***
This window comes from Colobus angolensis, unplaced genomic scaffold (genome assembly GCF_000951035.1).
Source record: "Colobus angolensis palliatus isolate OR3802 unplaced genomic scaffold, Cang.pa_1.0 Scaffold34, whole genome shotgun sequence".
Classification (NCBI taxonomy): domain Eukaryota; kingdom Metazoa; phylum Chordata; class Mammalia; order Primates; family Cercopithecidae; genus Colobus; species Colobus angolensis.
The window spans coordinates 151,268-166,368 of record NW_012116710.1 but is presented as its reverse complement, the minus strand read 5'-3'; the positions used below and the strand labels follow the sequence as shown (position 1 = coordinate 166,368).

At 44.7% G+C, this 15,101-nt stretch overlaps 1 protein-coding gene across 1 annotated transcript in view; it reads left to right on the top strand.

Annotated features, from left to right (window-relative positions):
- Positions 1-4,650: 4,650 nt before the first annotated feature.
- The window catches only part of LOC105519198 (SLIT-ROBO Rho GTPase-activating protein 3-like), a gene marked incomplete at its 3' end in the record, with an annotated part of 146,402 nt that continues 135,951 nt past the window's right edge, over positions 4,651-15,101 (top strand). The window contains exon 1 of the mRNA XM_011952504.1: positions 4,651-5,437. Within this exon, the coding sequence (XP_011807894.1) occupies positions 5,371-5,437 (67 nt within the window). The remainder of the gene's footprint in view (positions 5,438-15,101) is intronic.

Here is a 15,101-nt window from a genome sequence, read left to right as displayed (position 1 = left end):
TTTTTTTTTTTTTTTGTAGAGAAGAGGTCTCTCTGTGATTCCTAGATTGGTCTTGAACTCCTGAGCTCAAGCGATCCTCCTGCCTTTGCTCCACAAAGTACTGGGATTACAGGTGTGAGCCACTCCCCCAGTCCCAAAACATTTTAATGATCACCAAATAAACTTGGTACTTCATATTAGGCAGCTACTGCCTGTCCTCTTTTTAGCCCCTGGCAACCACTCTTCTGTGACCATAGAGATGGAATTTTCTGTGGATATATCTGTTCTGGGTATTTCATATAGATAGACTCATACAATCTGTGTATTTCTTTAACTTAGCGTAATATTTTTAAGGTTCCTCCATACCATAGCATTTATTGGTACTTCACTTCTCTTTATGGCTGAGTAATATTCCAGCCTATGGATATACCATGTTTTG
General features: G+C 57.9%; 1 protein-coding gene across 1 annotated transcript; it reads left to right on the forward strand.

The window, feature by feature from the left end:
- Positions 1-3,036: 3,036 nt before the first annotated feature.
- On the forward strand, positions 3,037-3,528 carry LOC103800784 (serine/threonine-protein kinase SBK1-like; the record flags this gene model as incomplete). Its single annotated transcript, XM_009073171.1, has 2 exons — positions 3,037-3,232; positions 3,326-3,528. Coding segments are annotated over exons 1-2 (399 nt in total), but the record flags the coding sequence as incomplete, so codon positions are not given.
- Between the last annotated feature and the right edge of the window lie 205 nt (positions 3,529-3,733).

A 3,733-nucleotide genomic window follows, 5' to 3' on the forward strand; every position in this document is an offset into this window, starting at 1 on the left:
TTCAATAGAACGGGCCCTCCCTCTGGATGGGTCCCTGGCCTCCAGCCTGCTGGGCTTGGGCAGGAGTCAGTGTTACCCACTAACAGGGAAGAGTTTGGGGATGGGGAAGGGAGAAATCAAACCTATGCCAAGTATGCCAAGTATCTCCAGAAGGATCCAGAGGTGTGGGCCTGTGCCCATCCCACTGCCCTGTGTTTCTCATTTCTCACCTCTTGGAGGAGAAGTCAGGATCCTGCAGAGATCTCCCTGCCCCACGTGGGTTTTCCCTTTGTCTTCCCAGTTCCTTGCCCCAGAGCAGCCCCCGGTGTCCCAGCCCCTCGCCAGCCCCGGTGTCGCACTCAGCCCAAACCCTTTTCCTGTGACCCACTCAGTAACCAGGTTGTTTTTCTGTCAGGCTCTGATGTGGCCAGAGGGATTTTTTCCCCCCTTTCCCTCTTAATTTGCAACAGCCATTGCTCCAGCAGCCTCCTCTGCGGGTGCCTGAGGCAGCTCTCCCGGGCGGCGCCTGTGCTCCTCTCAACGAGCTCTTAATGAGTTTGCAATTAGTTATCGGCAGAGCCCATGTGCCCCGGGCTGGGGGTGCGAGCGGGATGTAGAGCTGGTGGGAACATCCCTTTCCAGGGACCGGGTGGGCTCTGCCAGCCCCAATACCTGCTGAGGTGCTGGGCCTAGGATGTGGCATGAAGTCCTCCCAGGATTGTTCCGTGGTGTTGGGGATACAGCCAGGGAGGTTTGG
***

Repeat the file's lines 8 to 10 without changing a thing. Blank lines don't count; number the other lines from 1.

- The window catches only part of LOC105519198 (SLIT-ROBO Rho GTPase-activating protein 3-like), a gene marked incomplete at its 3' end in the record, with an annotated part of 146,402 nt that continues 135,951 nt past the window's right edge, over positions 4,651-15,101 (top strand). The window contains exon 1 of the mRNA XM_011952504.1: positions 4,651-5,437. Within this exon, the coding sequence (XP_011807894.1) occupies positions 5,371-5,437 (67 nt within the window). The remainder of the gene's footprint in view (positions 5,438-15,101) is intronic.

Here is a 15,101-nt window from a genome sequence, read left to right as displayed (position 1 = left end):
TTTTTTTTTTTTTTTGTAGAGAAGAGGTCTCTCTGTGATTCCTAGATTGGTCTTGAACTCCTGAGCTCAAGCGATCCTCCTGCCTTTGCTCCACAAAGTACTGGGATTACAGGTGTGAGCCACTCCCCCAGTCCCAAAACATTTTAATGATCACCAAATAAACTTGGTACTTCATATTAGGCAGCTACTGCCTGTCCTCTTTTTAGCCCCTGGCAACCACTCTTCTGTGACCATAGAGATGGAATTTTCTGTGGATATATCTGTTCTGGGTATTTCATATAGATAGACTCATACAATCTGTGTATTTCTTTAACTTAGCGTAATATTTTTAAGGTTCCTCCATACCATAGCATTTATTGGTACTTCACTTCTCTTTATGGCTGAGTAATATTCCAGCCTATGGATATACCATGTTTTG